I am honored and privileged to post an article from Will Carroll regarding concussions. I thank Will very much for his time and contribution!
Changing The Culture
Will Carroll for The Concussion Blog
It’s a quiet, warm Saturday morning in July. Coming up to the Colts Complex on the west side of Indianapolis, it’s normal to see players walking in. It’s not normal for them to be nine years old.
USA Football is rolling out what amounts to a pilot program they are calling the “Protection Tour.” It’s a multi-part seminar for kids, coaches and parents that focus on the concussion issue. Sponsored in part by the NFL, it’s easy to see why they chose this program. USA Football isn’t the typical governing body. They don’t have any form of control over the largest programs, the NFL and NCAA. They don’t even hold any sway over scholastic programs. They’re more a lobbying organization, taking hold of “should bes” like coaching standards and player safety.
The Protection Tour is made of up of three “stations”. In the first and perhaps most important, coaches and players are shown tackling drills that emphasize old fashioned concepts like shoulder contact, athletic position, and wrapping up. These kinds of hits won’t make SportsCenter, but they are safer for everyone. There’s an emphasis here on getting to the younger players. USA Football President Scott Hallenbeck doesn’t have unreasonable expectations. “We’re not going to change Troy Polamalu,” he explained, “but we can get to kids from 8 to 10 and make a difference. We can start changing the culture.”
The kids are also checked for helmet fit, an important point that is often overlooked in many youth leagues. While the focus has been on helmet design and the controversial practice of reconditioning, simply getting the fit right can help reduce risk. Helmet manufacturer Riddell sent representatives to help teach coaches and parents how to help get and keep the proper fit. They made important points about regularly checking the fit, since simple things like haircuts, sweat, and maintenance can change the fit. Riddell did a nice job of keeping things general; it never turned into a sales pitch.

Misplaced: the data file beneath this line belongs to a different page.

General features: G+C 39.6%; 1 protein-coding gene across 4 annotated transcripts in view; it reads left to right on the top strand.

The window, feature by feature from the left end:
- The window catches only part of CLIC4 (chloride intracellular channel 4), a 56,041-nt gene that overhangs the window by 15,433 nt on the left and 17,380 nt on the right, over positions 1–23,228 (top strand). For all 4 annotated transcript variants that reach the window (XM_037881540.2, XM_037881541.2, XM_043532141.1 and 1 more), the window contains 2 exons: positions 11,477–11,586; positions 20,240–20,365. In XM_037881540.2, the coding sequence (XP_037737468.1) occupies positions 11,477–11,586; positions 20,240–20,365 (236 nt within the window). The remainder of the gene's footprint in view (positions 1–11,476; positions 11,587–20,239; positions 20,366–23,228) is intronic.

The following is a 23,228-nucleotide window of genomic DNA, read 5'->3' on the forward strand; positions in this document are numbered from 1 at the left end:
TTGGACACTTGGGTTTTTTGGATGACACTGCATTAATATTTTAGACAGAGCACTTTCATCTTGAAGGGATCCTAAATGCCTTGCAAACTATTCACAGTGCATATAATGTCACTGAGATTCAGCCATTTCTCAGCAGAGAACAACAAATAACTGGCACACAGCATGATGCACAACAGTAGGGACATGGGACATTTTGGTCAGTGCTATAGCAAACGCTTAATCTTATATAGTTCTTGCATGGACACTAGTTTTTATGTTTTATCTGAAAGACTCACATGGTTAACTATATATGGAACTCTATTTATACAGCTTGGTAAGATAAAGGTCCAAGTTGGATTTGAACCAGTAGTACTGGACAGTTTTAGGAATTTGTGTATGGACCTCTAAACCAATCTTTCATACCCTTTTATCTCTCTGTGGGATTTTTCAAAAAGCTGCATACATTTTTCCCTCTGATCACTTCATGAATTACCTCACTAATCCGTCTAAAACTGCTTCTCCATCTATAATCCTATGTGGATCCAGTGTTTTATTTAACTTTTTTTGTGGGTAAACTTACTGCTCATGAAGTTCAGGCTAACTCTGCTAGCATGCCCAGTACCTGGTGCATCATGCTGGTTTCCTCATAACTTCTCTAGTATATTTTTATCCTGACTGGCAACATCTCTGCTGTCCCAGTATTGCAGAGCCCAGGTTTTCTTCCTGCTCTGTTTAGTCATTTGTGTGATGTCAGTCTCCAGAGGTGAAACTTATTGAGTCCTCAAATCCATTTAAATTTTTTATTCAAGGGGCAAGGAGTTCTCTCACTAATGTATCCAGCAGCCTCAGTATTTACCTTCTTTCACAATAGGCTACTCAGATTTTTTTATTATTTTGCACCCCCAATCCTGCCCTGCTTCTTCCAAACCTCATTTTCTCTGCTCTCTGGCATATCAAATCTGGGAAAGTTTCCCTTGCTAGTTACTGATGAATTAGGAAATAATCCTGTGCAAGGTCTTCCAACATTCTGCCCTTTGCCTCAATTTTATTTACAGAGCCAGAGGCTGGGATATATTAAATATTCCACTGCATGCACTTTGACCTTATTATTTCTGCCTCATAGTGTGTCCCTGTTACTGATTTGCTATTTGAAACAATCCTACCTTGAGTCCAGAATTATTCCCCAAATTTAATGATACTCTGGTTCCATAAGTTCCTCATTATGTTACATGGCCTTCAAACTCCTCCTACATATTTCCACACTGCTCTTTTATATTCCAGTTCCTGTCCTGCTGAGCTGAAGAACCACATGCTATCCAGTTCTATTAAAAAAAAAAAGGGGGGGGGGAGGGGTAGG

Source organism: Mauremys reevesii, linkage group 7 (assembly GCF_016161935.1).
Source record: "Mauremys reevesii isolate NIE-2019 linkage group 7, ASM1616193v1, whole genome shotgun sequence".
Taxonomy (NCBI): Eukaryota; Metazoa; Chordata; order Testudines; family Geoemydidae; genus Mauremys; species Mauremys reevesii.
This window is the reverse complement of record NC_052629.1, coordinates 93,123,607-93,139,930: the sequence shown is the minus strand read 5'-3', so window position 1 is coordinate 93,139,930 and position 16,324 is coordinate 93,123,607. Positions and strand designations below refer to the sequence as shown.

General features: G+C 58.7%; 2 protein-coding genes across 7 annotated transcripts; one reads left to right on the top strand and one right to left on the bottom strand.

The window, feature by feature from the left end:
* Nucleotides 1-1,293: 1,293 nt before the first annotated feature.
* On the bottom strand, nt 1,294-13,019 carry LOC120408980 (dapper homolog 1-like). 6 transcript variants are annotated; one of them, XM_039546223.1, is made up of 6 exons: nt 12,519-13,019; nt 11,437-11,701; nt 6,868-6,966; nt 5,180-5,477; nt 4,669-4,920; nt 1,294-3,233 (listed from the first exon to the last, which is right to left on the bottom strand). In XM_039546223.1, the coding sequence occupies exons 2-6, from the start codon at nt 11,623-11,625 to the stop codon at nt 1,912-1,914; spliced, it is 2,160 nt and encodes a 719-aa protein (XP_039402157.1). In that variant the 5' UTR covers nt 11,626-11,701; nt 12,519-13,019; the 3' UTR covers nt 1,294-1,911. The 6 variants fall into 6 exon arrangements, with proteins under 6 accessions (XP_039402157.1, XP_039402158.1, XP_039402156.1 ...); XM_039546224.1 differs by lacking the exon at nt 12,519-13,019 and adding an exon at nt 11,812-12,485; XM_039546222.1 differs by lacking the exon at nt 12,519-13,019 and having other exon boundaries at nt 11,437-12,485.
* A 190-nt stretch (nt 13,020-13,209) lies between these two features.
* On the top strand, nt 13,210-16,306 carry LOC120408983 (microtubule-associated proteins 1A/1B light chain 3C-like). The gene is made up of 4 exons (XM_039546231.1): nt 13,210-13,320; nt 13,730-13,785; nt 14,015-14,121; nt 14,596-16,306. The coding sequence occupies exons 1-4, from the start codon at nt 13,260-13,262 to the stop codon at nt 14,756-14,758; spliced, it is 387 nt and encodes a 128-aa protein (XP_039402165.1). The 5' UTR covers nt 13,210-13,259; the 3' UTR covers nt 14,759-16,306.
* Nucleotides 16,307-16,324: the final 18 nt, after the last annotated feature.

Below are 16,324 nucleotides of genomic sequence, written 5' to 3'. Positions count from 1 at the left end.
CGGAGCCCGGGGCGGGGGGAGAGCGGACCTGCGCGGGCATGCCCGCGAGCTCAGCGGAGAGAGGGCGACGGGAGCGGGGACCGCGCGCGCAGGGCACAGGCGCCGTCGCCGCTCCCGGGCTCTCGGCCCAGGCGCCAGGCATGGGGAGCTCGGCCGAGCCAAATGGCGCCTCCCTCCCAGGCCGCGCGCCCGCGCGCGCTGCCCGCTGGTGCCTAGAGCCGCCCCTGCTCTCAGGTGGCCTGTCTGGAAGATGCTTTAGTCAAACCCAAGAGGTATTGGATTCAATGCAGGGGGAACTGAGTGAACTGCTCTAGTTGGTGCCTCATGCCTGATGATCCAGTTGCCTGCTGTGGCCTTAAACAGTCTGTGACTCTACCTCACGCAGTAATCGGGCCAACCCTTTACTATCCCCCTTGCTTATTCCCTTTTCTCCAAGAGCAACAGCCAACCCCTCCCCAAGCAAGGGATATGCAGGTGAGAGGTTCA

The final station was for the parents. USA Football’s medical director Patrick Kersey gave a nice presentation regarding concussions. While he avoided the technical, Kersey was very positive about the progress being made. One of the points he drove home was that while concussions are very serious, when treated properly there is a high return rate. Kersey focused on recognizing any symptoms, making sure that medical personnel were involved quickly, and that caution is required. For a developing brain, concussions require even more rest. “The culture is against waiting,” Kersey explained to me after his presentation, “but a week or two weeks of rest is nothing considering the consequences if we don’t allow the brain to heal.”
After the presentation, Kersey took some questions from parents and I was very interested in hearing what these involved parents would ask. It’s clear that they’re looking for a technological solution. Two parents asked about accelerometers and whether new chin straps that include them could help. Kersey was non-committal on these, as the research is sparse, but he too is hoping new technologies will help. Another parent asked whether the pediatrician was the appropriate place to take their child. Kersey pointed her to a list of trained physicians — this is an Indiana-specific list, but I’m sure there is similar in each state — which is an important resource for most parents. There were questions about ImPACT testing – which is provided without cost in Indianapolis by St. Vincent Sports Performance – and about which helmet Kersey preferred.
That latter discussion brought up some interesting points. I’m a clear advocate of new technology, but aside from the Simpson helmet that was tested last season, there’s limited changes in helmet technology and no new entrants to the market. I pointed to a series of banners showing a number of great Colts players and asked Kersey if he saw a major change between the helmets of Raymond Berry, Eric Dickerson, and Peyton Manning. Clearly, that’s an oversimplification, but there’s very little change to the basic design, internally and externally, to the football helmet. Worse, there’s little incentive for companies to enter the market, especially with lawsuits flying in every direction.
The Protection Tour stop was a great first step and a nice first step in tackling – no pun intended – this issue. I can see this expanding quickly, with the NFL leading the way. Part of the draw to this event was, no doubt, the chance for kids to play in the Colts training facility. There are 31 other places just like this around the country. There are more if you include high level colleges or even high schools. Education is the first step in changing the culture of football and saving it from what some think is possible extinction from fear of injury and lawsuits. It will be interesting to see if the NFL leads the way in expanding this worthwhile program.